How to deal with workplace politics

How to deal with workplace politics

Tuesday November 22, 2016,

5 min Read

"One of the penalties of refusing to participate in politics is that you end up being governed by your inferiors." - Plato

Regardless of the nature of your job and the place of your work, you'll always encounter people who're ready to manipulate facts for their professional benefits. The term ‘office politics’ refers to the strategies used by employees to gain power and position in their organisations. Whenever you come across workplace politics, you can either ignore it or deal with it professionally and forge ahead.


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While choosing to ignore it may be a good idea in the short term, there will come a point when you will have to do something about it. So no matter if you're a junior or a senior-level employee in the organisation, make sure you deal with workplace politics professionally. Here is how you can do that in different scenarios.

When your boss is taking credit for your work

Remember the time you pitched a brilliant idea to your boss and he rejected it straightaway saying it was baseless, but after a few weeks, you saw him presenting the same idea to the executive suite? The worst part — everyone loved the idea and gave all the credit to your boss. If you've dealt with any similar situation, remember you're not alone. Many employees are victimised by their bosses and have no idea how to deal with the situation.

In any such situation, the first thing you can do is to approach your boss and have a face-to-face conversation as soon as possible. Make sure you start the conversation on a positive note, tell him how well he handled the previous meeting, and how grateful you are for the recent project. Then come to the point and ask him why he took the credit for an idea you suggested. Don't forget to end the conversation on a positive note like, "If there was any specific reason behind this move, I'd like to discuss it with you."

If things don't resolve at this stage, it's better to take a few precautionary steps in the future. Always discuss any new idea with your boss when there are a couple of other people present. By doing this, you will ensure that others know who proposed the idea. Also, as a last resort, you can try to get into your boss' good books by praising him publicly. It will make him feel good and strengthen the bond between you two.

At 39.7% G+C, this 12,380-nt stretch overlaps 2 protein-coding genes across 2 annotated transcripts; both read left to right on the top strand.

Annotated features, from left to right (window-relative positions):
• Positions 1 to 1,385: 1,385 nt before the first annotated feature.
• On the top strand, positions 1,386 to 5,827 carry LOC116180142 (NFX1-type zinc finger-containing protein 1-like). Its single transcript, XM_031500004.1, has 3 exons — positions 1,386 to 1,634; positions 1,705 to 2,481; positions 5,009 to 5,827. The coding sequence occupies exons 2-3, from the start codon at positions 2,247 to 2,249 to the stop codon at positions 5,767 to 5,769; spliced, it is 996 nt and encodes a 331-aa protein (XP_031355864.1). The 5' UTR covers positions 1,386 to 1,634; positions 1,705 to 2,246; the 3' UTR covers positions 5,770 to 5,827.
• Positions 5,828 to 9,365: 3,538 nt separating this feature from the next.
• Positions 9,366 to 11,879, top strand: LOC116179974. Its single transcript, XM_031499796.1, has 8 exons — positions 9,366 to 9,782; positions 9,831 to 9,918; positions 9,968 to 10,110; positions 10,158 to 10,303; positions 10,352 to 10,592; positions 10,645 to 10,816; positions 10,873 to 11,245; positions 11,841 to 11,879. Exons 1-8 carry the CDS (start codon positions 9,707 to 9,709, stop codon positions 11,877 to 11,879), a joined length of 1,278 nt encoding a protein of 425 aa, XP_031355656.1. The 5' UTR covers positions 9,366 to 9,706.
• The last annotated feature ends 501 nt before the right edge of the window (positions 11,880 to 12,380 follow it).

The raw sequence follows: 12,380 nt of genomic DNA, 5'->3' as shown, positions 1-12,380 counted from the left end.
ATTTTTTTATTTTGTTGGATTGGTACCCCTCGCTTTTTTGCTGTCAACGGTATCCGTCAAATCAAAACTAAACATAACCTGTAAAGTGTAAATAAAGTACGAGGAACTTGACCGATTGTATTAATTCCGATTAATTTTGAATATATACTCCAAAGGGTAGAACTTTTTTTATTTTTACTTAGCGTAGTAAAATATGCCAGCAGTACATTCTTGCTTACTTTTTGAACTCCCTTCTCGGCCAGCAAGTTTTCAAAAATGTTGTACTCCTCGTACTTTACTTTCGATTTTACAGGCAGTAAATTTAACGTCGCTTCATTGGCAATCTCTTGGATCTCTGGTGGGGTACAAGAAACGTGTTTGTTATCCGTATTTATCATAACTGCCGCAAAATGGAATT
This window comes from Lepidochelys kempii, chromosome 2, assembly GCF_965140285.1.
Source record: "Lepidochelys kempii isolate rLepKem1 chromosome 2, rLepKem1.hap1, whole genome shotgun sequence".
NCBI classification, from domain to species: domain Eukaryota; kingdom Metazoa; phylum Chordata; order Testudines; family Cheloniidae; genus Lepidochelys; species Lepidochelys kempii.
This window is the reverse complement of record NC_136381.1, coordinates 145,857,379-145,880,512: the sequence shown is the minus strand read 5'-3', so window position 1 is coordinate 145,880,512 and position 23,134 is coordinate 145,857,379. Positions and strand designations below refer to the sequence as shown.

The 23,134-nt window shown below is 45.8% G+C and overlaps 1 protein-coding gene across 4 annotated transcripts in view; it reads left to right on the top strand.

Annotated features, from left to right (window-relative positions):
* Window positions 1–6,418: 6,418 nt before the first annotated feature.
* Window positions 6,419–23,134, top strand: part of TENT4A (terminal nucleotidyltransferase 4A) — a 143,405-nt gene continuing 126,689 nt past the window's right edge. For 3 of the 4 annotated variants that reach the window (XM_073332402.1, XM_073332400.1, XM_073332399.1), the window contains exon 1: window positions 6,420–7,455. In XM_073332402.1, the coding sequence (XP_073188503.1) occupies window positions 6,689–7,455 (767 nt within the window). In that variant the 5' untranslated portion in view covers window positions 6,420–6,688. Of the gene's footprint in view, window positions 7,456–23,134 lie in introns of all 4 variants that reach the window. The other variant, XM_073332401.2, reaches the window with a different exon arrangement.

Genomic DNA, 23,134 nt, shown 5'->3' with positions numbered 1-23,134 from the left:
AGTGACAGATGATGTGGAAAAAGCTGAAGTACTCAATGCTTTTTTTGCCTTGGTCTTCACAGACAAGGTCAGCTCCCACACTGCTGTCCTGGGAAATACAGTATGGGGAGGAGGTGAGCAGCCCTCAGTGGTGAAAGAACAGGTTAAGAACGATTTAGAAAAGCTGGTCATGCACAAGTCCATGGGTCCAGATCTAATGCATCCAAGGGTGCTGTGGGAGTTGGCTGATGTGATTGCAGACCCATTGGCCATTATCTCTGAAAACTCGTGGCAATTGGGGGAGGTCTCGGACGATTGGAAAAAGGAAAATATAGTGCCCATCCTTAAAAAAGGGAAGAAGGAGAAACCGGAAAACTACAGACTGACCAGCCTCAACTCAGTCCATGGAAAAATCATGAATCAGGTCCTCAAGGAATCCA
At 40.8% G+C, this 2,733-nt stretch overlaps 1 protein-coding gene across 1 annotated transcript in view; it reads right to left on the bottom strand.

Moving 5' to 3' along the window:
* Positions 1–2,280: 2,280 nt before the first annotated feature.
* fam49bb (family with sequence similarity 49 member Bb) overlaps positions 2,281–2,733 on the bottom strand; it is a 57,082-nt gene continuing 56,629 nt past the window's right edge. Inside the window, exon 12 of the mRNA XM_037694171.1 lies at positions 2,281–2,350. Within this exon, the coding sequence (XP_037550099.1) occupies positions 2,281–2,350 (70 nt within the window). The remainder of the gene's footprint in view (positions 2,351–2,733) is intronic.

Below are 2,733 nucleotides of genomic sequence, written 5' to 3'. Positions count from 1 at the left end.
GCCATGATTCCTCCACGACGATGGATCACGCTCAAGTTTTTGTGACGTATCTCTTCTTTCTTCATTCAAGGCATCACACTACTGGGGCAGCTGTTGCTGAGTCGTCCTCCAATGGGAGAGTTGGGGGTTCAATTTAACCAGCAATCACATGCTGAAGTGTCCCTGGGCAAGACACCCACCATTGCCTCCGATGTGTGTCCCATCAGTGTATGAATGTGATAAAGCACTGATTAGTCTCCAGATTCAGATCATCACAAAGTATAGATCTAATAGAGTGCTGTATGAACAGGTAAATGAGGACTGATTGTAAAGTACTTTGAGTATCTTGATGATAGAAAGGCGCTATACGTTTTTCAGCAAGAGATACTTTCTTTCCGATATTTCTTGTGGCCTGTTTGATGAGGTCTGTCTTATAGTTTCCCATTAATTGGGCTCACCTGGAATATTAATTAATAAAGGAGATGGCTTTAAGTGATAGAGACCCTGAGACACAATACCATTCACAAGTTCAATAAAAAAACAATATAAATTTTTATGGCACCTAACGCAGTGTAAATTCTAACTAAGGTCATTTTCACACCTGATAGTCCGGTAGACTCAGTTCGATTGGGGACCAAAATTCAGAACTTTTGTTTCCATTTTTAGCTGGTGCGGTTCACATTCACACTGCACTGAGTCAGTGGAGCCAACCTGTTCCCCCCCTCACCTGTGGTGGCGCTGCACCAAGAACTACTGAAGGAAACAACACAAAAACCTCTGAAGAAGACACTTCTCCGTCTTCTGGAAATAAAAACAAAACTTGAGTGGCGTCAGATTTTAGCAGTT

However, if the problem persists and your boss keeps stealing your ideas even after you've done all this, maybe it's time to find a new boss.

When a junior bypasses you and speaks directly to the boss 

Another situation that can create conflict at the workplace is when a junior starts bypassing you and speaking directly to your immediate boss for any advice or feedback. There are two scenarios here: (A) when your boss is not part of the problem, and (B) when your boss is part of the problem.

If your boss is not involved in it, you can approach him and communicate the issue directly. He's the one who assigned you all the responsibilities in the first place and will be more than happy to help you out by refusing to address your juniors' concerns and sending them back to you.

But if your boss is a part of the problem and encourages your juniors to visit him for their concerns, then the situation needs addressing. Chances are, he doesn't believe in your way of handling the management project and dealing with juniors' concerns. Make sure you talk to him and clear your responsibilities without any further delay.

Remember, communication is the key in this case.

When a colleague is trying to overshadow your efforts

What if a colleague is trying to overshadow your efforts and sink your career? If something like that happens, then you need to understand the core of the problem before proceeding.

If it's something to do with your behaviour with him, take corrective actions straight away. But if there's nothing wrong with your actions and behaviour, then have a word and try to resolve the problem. If it persists, make sure you collect enough proof and documents backing your claim and talk to any senior management executive who holds certain formal or informal authority in the organisation. Moreover, focus on building a solid network in the organisation without bitching about anyone. Don't be too casual at the workplace and avoid saying anything that can be used against you in the future.

It's all about how you carry yourself.

While workplace politics is often considered something that has adverse effects on employees, if you understand it well and know how to get rid of negative people, it can also be beneficial. However, if you still think workplace politics doesn't exist in your organisation, take a look around and you'll find a few people who enjoy more authority and power than they deserve. Yes, they know workplace politics better than others.

Have you ever witnessed workplace politics in the organisation? How did you handle it? Please share your feedback in the comments section.